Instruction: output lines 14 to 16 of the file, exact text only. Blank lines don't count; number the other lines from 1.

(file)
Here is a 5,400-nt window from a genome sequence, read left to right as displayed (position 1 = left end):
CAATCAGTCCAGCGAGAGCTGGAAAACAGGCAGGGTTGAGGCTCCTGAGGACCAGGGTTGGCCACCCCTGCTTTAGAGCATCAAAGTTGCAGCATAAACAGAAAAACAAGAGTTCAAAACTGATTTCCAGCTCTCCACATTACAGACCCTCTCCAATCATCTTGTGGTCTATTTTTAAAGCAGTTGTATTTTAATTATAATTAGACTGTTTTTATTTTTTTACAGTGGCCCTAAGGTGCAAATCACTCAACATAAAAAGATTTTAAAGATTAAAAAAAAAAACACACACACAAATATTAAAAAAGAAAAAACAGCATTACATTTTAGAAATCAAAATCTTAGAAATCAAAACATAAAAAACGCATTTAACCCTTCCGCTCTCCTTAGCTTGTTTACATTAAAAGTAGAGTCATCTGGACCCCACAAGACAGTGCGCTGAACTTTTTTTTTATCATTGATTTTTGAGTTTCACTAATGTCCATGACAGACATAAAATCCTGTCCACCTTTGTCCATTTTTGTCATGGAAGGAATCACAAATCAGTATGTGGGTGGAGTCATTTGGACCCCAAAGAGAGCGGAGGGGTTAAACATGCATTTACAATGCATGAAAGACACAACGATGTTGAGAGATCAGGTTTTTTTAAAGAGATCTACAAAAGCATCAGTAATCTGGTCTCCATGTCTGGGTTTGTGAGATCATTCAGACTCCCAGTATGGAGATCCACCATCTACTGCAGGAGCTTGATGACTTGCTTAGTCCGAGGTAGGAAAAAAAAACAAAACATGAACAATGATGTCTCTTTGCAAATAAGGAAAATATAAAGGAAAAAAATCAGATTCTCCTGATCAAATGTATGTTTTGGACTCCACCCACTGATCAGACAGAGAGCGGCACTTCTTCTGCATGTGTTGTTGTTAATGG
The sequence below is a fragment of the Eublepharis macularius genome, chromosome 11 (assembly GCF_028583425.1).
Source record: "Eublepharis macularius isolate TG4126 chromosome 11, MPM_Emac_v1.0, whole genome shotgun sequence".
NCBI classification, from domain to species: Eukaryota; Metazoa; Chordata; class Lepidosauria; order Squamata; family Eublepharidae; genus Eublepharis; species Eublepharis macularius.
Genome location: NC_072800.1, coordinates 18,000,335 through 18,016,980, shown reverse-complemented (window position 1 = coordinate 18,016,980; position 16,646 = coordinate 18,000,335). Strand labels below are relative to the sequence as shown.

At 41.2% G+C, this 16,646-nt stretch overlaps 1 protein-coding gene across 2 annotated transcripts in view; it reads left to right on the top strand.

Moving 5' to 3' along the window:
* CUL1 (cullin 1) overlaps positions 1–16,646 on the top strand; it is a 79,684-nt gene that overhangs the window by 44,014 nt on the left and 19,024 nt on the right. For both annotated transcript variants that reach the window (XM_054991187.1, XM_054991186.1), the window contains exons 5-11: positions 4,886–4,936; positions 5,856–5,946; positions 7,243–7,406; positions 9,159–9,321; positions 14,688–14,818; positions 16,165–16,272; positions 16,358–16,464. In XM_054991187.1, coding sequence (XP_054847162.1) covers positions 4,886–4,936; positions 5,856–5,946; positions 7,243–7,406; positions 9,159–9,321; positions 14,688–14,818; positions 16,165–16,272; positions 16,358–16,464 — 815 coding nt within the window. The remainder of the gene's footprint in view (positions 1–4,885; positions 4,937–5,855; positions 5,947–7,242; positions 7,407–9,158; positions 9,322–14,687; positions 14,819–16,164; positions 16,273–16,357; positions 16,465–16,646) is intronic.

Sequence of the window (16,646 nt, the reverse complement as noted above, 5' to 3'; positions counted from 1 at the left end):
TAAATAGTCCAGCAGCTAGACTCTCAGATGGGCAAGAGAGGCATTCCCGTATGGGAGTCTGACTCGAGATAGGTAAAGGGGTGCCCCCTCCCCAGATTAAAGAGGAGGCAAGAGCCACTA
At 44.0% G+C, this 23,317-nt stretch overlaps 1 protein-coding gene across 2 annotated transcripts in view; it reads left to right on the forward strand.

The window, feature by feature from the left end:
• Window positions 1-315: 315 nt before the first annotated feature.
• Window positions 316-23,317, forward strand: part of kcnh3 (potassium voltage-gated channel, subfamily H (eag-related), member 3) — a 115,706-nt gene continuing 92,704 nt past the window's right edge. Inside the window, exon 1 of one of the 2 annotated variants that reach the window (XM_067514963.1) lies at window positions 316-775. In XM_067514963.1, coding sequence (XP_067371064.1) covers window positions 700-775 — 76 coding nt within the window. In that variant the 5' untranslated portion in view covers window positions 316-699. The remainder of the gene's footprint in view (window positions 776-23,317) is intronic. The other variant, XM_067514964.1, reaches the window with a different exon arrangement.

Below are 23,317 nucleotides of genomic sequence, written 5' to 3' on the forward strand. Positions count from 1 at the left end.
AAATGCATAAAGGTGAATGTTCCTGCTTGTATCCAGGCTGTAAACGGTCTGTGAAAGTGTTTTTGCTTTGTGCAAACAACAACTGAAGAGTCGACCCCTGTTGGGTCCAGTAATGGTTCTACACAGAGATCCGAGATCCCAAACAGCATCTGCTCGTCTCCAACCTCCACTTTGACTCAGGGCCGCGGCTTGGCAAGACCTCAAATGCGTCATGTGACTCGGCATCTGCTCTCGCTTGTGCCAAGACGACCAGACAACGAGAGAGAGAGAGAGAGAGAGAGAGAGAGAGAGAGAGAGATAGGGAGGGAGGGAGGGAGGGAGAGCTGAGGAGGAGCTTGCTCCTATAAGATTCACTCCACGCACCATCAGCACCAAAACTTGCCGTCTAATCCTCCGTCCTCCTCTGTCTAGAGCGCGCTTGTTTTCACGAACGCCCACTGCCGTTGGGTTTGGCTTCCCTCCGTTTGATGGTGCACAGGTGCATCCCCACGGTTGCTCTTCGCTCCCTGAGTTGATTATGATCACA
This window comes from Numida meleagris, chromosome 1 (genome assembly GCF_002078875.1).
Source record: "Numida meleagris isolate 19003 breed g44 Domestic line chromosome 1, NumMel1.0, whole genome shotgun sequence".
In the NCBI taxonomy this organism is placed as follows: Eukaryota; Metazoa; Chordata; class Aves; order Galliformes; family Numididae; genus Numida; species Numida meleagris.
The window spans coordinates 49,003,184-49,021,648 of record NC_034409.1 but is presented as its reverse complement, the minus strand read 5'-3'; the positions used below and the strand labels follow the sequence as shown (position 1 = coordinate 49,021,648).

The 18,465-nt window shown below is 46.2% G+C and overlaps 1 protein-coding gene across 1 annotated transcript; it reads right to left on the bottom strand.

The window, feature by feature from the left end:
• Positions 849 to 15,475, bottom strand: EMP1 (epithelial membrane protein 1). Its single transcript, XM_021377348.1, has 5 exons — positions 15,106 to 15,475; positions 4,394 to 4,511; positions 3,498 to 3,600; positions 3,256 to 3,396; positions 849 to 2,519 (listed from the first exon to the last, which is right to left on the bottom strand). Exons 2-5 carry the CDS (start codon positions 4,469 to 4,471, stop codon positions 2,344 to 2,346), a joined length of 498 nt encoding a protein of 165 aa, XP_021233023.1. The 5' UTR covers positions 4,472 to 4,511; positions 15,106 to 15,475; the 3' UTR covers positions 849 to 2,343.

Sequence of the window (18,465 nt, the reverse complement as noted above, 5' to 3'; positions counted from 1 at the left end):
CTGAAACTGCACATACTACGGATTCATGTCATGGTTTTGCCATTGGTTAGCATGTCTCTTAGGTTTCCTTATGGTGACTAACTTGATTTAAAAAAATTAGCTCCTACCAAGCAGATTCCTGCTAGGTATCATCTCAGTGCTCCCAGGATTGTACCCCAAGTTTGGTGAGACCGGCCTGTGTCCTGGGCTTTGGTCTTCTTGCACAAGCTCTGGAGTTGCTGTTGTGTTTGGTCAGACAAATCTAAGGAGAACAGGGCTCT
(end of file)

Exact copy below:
• Window positions 1-315: 315 nt before the first annotated feature.
• Window positions 316-23,317, forward strand: part of kcnh3 (potassium voltage-gated channel, subfamily H (eag-related), member 3) — a 115,706-nt gene continuing 92,704 nt past the window's right edge. Inside the window, exon 1 of one of the 2 annotated variants that reach the window (XM_067514963.1) lies at window positions 316-775. In XM_067514963.1, coding sequence (XP_067371064.1) covers window positions 700-775 — 76 coding nt within the window. In that variant the 5' untranslated portion in view covers window positions 316-699. The remainder of the gene's footprint in view (window positions 776-23,317) is intronic. The other variant, XM_067514964.1, reaches the window with a different exon arrangement.

Below are 23,317 nucleotides of genomic sequence, written 5' to 3' on the forward strand. Positions count from 1 at the left end.